How much is your job costing you?

15th January 2018

By James Story

Everyone loves getting their payslip at the end of the month, but have you ever thought about just how much your job is costing you to maintain? We surveyed 2,000 office workers from across the UK, asking them how much they spend on everything from their lunch to gifts for their colleagues, as well as which expenses they’re least happy about.

Your morning bus and lunchtime meal deal may seem like small prices to pay, but you can soon rack up a hefty credit card bill over the course of a year. So, let’s see how much earning money is actually costing us!

Across the Country

When asked which essential expenditure they were most unhappy about having to pay, commuting was a clear winner with 30% of people bemoaning their travel costs. It’s easy to see why when, on average, it costs office workers a little over £69 a month. That’s over £800 for the whole year!

Respondents were also asked about which non-essential expenses they were unhappy about shelling out for. Looks like some of us aren’t always in the giving mood, as a quarter of people say they’re least happy about sponsoring colleagues for charity and over half (54%) of people feel overly pressured into contributing towards workplace presents.

Overall, we found you should expect to spend a massive £1,623 thanks to various aspects of your job. How do all these costs add up? Well, every year, the typical worker spends:

- £833.63 commuting to work

- £417.42 on their lunch

- £217.14 on snacks and hot drinks

- £108.61 on clothing and uniforms

- £28.55 on birthday/leaving presents for colleagues

- £18.06 sponsoring their colleagues for charity

Taking a 40-year career as a guide, this amounts to £64,936.40! Just think, that’s almost £16,700 spent just getting your lunch every day!

Men Spend More, Women Give More

Exploring whether men or women spend more thanks to their jobs, men paid more for almost every workplace expense. The two exceptions? Clothing (where women spend £32 more than men over the year) and workplace presents (with women paying £31 over the year, compared to the men’s £27).

Our findings also showed that women are under more pressure than men when it comes to contributing towards workplace presents and attending work social events. The percentage of female workers who felt pressured in these situations (62% and 49%, respectively) were both higher than men asked about the same scenarios (46% and 41%).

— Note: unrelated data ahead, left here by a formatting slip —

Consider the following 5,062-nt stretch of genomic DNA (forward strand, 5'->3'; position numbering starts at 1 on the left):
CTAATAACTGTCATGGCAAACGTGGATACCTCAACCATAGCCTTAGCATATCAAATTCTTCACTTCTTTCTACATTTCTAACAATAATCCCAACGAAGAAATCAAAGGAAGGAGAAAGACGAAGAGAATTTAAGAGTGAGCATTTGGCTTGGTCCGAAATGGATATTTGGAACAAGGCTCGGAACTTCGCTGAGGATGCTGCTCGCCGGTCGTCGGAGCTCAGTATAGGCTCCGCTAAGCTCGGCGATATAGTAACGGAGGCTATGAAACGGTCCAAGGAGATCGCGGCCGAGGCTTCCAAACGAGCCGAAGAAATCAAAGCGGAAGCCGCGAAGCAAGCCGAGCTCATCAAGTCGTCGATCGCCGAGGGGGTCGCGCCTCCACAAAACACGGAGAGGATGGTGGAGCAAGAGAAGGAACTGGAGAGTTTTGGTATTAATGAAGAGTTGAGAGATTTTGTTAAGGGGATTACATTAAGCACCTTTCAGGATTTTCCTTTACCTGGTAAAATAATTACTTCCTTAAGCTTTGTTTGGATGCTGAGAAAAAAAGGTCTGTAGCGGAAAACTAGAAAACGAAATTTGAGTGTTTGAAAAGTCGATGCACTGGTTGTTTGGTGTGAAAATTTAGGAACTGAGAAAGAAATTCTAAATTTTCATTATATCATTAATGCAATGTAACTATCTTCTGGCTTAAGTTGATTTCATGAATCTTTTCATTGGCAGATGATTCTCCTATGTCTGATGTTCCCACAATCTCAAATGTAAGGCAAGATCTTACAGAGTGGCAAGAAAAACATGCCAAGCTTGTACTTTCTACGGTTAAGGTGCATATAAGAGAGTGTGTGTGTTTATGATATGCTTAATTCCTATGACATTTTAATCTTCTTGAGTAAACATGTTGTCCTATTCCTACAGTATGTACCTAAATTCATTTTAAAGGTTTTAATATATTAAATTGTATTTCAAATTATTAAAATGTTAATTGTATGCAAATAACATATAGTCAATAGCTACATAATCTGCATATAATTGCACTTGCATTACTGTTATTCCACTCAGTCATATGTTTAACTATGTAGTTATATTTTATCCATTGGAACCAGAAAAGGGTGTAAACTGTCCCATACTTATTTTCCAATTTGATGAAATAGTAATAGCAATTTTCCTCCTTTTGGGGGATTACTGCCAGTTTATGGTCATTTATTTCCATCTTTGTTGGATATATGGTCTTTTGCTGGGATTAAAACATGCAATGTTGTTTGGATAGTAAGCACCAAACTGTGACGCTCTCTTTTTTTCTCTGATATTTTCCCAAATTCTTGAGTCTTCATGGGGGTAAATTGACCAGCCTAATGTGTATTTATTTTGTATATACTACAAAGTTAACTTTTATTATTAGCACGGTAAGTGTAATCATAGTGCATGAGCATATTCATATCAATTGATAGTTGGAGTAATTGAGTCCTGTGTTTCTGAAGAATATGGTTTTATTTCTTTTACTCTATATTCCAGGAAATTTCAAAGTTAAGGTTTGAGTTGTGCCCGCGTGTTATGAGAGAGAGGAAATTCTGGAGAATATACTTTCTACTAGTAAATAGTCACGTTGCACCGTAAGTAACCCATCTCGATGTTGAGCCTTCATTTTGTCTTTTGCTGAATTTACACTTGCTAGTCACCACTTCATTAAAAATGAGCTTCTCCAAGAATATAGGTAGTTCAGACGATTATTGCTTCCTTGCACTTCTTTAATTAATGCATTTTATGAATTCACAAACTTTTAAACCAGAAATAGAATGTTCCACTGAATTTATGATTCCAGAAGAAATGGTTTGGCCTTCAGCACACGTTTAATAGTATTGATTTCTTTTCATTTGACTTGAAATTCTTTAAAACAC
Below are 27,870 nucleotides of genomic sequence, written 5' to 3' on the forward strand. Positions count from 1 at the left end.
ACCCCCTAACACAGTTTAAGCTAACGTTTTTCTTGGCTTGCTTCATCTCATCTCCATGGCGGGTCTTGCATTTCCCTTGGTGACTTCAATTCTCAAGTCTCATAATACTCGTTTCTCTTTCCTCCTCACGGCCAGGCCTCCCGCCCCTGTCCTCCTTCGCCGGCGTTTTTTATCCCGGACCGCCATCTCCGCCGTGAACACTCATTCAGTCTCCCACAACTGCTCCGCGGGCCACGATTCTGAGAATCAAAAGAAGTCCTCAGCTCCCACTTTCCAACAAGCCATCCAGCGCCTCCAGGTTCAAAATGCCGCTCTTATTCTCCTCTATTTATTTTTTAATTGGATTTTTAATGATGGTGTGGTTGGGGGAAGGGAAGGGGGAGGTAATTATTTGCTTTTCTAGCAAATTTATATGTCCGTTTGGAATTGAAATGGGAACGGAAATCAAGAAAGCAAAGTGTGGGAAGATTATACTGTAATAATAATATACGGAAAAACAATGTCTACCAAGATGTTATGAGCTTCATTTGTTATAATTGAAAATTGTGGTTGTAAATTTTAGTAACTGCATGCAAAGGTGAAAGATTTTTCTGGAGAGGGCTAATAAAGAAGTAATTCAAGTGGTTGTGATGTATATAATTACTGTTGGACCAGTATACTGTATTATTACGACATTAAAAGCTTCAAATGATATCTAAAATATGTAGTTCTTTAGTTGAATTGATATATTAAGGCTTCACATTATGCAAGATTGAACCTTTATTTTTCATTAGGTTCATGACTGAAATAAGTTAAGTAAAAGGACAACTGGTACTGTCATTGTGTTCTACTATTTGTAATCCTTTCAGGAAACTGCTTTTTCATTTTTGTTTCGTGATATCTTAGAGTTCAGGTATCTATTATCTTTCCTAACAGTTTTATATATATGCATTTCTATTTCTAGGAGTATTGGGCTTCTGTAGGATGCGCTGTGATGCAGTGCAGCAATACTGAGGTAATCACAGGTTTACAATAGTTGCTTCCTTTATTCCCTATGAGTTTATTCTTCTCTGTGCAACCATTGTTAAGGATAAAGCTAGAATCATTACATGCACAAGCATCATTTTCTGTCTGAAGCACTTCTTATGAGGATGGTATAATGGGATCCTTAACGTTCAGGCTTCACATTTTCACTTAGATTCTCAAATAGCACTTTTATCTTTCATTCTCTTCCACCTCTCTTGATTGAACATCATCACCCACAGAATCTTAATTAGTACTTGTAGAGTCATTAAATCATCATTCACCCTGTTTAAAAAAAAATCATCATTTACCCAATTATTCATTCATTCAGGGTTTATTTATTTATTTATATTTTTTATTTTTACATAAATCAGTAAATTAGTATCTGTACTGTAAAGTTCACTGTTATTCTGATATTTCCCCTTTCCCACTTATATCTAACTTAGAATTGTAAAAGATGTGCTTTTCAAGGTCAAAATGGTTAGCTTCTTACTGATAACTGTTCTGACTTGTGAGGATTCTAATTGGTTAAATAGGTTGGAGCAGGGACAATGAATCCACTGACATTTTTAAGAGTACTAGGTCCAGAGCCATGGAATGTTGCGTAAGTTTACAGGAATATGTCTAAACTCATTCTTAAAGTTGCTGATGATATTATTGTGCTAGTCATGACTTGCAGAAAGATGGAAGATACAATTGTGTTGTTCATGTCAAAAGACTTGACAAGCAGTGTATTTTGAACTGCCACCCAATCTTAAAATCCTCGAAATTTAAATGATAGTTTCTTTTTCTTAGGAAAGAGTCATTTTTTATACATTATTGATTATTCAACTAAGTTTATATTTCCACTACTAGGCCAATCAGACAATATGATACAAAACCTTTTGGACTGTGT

Information Technology is the UK’s Most Expensive Industry to Work In

When looking at our results, we identified eight key sectors to see which of them cost its employees the most. These fields were:

- Accounting, banking and finance

- Engineering and manufacturing

- Healthcare

- Information technology

- Public service and administration

- Retail

- Teaching and education

- Transport and logistics

Information technology came out on top, topping five out of the six categories. Only those in the accountancy, banking and finance field spent more on their clothing over the year (£165, against IT’s £147). IT proved to be the most charitable industry, spending the most on sponsoring colleagues (£33) and on work-related presents (£35) every year. They even contribute to the most presents, with an average of 19 over the course of the year. Those people manning the IT help desks obviously like to look out for each other!

You Could End Up Spending £800 A Month!

Surprisingly, when searching for which of our survey-takers spent the absolute most over the course of the year, we found two people tied with the same amount! A male respondent from Birmingham and a female respondent from Manchester both estimated that they spend a whopping £9,600 over the year thanks to job expenses. That’s an average of £800 every month just to keep yourself ready for work – a hearty chunk, no matter the size of your paycheque.

Want to know how much your job is costing you? Use our quick and easy calculator to see whether you’re ahead of the curve, or if you should start skipping that morning coffee.

These costs may seem small, but they all add up!

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